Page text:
Estate law could be an issue in the Lynette Dawson case
A TEACHER, a schoolgirl, an affair, and a dead mother.
The case of missing woman Lynette Dawson lay cold in the archives of the NSW Police for 37 years until early this month.
Queensland Police swooped on a Biggera Waters home to arrest 70-year-old former Newtown Jets rugby league player and former P.E. teacher Chris Dawson at the request of NSW Police on Wednesday December 5.
Chris was extradited out of Queensland to be charged with the murder of Lynette on December 6, in Sydney, after a he was the subject of a popular investigative ABC podcast by The Australian, called The Teacher's Pet.
The podcast revealed the sad story of Lynette around the time of her mysterious disappearance from Sydney's northern beaches on January 9, 1982.
Aged 33, Lynette went missing just days before her husband Chris moved his schoolgirl lover into their family home.
Chris did not report Lynette missing to police for five weeks, telling her family when she went missing, she needed time away from home, and he continues to maintain his innocence.
While Chris maintains he had nothing to do with his wife's disappearance and the court investigate the matter, the horror case raises key issues over estate law.
Intestacy laws in the case of Lynette Dawson
It is not known if Lynette died leaving a valid Will. Chris was potentially able to claim Lynette's estate after she went missing.
If Lynette died without leaving a Will in NSW her estate would have been distributed pursuant to the laws of intestacy. Intestacy provides a statutory formula the distribution of an estate in the absence of a Will.
Under the intestacy rules if a person dies and leave a spouse and that person has children with that spouse then the spouse is entitled to the whole of your estate. Chris would have inherited Lynette's estate on her death.
The other likely possibility is that Lynette's assets may have been held jointly with her husband, Chris. Under the rules of survivorship the surviving owner under joint tenancy automatically absorbs a dying owner's share of the property.
Survivorship rules in Estate Law
It is likely after Lynette's disappearance in the 1980s - Chris would have taken Lynette's share of the Bayview property under the rules of survivorship. Where a person is not heard from for a period of seven years by those persons who would be expected to have communication with that person, then a Court may presume that person dead. This period may be less depending on the circumstances of the disappearance.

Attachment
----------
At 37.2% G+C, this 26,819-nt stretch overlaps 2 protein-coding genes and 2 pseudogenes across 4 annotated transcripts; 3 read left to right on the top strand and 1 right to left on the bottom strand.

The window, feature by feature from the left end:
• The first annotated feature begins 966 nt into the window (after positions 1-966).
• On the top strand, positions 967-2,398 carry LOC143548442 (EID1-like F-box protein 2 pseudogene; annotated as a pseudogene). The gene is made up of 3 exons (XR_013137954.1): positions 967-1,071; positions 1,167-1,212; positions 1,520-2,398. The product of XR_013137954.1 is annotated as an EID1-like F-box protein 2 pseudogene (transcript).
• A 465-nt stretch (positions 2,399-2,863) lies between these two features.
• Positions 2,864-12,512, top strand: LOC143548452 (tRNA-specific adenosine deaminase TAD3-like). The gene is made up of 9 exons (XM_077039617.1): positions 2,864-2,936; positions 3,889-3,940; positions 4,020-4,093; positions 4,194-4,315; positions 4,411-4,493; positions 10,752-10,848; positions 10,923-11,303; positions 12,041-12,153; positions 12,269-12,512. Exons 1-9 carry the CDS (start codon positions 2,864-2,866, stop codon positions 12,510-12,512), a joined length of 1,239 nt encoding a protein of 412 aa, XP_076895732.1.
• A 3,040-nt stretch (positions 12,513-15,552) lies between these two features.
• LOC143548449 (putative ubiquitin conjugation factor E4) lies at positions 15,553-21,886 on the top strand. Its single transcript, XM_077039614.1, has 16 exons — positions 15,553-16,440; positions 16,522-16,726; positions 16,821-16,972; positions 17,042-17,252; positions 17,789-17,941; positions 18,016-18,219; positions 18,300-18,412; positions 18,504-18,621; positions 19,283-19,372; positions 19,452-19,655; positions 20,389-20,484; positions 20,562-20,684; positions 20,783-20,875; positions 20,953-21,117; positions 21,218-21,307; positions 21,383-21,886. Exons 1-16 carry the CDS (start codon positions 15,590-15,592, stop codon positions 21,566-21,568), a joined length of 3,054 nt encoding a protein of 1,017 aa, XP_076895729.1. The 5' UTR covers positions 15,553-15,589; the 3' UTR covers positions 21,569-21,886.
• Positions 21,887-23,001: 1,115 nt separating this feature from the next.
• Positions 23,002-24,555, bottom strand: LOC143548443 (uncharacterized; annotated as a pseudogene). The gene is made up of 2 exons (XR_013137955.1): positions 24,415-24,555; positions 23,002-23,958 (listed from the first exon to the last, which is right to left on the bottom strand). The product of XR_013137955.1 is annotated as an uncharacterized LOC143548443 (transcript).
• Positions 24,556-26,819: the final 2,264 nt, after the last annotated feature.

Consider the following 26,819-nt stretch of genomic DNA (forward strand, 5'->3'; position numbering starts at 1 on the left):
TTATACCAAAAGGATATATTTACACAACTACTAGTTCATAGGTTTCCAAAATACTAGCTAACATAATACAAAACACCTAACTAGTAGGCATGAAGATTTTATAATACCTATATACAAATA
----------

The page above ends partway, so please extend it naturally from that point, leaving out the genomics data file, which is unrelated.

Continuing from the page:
As of 1989 (seven years after Lynette's disappearance), according to the laws governing distributions of estates in NSW, a Court may have presumed Lynette to be dead and Chris would have been entitled to inherit her estate consisting of the Bayview home, which was constructed using funds provided by Lynette's parents. The property is now worth over $2 million.
Can a murder conviction affect intestacy and beneficiary rules?
If Chris is convicted with Lynette's murder, this conviction would essentially disqualify Chris from taking any financial benefit from her estate as a beneficiary. This is referred to as the forfeiture rule.
The forfeiture rule is a common law principle which provides that where a person is criminally responsible for the death of another from whose estate that person will benefit, then the person's interest in that property is forfeited.
Proceedings under the Forfeiture Act are commenced by summons in the Equity Division of the Supreme Court of NSW. Under the forfeiture rule, the person who has committed a crime is also excluded from benefiting from assets which don't necessarily form part of the estate i.e. as a result of joint tenancy.
For instance, if the Bayview property was held by Lynette and Chris as joint tenants, Chris would be prohibited from taking any benefit under the rules of survivorship.
If Chris is convicted of Lynette's murder he will be precluded from taking a benefit from her estate. Lynette's two daughters - who are now in their 30s - are likely to be considered the next in line to inherit her estateor any financial benefit Chris received as a result of Lynette's death.
A civil claim under 'the forfeiture rule'
Even if Chris is not convicted, a civil case can be launched seeking an order that on the balance of probabilities, he killed his wife and that the forfeiture rule applies.
Lynette's daughters could still apply for forfeiture of their mother's estate. The fact that person has been acquitted cannot be used as evidence of a person's innocence in civil proceedings.
If Lynette's daughters were to make a claim, the first question for the court to consider would be whether on the balance of probabilities Chris unlawfully killed Lynette. The second question for the court would be whether the forfeiture rule applied.
This would potentially be a very complex exercise involving forensic accounting to work out the current value of Lynette's estate, given Chris was able to use capital from her estate over a long period of time.
- Lucy McPherson is currently studying a Master of Applied Law (Wills and Estates).
- For an appointment call 1800 621 071.
- Attwood Marshall Lawyers has offices at Kingscliff, Robina, Coolangatta and Brisbane.